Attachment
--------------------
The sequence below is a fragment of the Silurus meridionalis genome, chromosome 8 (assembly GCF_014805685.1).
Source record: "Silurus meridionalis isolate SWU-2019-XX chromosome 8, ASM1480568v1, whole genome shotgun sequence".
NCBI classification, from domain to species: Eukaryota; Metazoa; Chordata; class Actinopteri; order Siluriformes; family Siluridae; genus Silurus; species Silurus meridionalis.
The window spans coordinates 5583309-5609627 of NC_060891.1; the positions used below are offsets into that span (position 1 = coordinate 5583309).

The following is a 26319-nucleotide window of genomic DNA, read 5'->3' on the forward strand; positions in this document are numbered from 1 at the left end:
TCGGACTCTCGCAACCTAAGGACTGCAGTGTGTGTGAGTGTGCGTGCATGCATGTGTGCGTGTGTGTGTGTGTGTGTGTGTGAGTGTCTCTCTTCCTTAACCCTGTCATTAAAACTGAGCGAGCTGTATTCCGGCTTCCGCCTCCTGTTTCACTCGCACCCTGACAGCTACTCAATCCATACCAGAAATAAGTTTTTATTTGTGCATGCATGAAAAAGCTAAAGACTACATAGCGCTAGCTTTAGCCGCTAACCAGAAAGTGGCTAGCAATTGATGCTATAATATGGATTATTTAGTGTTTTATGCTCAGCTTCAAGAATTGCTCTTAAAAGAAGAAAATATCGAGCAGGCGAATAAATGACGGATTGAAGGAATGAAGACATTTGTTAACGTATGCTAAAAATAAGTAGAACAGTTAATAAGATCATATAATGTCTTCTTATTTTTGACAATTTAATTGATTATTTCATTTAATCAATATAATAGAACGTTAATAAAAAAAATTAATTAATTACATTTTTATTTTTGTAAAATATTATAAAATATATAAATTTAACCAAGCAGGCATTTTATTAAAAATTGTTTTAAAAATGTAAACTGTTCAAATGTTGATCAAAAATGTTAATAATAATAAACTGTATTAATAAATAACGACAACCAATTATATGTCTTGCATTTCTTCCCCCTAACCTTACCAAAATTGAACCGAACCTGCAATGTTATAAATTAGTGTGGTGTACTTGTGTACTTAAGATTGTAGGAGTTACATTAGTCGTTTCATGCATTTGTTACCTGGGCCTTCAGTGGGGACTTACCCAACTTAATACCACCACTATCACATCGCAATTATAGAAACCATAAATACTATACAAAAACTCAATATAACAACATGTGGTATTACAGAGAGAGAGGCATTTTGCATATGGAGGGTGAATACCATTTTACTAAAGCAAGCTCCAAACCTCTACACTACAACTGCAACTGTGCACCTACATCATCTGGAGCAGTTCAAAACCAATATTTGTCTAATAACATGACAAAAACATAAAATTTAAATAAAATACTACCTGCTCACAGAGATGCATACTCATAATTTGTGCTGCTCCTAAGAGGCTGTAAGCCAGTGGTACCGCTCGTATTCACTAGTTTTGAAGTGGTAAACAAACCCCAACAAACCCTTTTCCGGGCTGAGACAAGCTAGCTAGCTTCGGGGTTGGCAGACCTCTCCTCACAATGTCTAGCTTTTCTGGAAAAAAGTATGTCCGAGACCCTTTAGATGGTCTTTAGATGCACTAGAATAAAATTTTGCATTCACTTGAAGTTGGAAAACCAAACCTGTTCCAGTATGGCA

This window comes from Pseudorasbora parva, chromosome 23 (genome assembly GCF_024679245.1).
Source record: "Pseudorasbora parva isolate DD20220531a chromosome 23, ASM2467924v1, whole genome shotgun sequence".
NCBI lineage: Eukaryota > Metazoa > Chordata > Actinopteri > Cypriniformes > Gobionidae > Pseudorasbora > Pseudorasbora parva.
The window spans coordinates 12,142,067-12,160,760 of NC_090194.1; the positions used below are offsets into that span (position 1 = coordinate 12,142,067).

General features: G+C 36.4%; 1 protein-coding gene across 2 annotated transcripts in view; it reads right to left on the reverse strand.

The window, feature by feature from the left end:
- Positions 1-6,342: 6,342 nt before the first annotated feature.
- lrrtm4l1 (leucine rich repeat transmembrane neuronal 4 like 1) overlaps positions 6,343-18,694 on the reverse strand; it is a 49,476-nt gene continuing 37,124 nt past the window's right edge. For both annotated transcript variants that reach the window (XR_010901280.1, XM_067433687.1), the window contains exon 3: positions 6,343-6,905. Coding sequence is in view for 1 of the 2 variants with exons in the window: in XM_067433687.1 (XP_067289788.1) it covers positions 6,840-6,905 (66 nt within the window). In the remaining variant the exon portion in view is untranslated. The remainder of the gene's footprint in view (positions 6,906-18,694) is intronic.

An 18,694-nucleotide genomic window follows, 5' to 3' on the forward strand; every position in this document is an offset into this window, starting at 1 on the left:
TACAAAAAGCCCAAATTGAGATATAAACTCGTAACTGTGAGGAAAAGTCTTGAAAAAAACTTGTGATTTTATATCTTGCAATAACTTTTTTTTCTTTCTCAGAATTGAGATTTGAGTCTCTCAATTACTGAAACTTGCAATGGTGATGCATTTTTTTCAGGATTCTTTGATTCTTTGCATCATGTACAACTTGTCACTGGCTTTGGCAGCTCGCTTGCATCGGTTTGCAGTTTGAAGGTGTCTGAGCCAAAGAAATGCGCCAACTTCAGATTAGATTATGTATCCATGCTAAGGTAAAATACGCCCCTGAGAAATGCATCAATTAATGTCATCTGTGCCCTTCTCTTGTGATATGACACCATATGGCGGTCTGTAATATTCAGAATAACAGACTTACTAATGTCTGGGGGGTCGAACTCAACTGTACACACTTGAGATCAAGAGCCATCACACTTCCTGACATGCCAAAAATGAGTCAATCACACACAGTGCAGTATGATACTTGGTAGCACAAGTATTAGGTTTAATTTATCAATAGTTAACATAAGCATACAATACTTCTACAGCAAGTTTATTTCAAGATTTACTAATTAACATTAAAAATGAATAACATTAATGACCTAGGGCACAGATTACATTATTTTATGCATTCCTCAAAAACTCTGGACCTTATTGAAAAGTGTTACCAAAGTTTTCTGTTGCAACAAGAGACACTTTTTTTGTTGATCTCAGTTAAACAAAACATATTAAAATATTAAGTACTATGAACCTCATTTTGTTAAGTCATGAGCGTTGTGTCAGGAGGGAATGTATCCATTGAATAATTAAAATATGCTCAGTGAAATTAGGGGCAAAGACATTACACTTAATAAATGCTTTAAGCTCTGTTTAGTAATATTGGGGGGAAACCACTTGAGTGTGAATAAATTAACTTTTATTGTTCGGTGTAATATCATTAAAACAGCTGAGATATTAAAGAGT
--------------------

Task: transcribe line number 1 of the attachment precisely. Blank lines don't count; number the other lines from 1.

The sequence below is a fragment of the Silurus meridionalis genome, chromosome 8 (assembly GCF_014805685.1).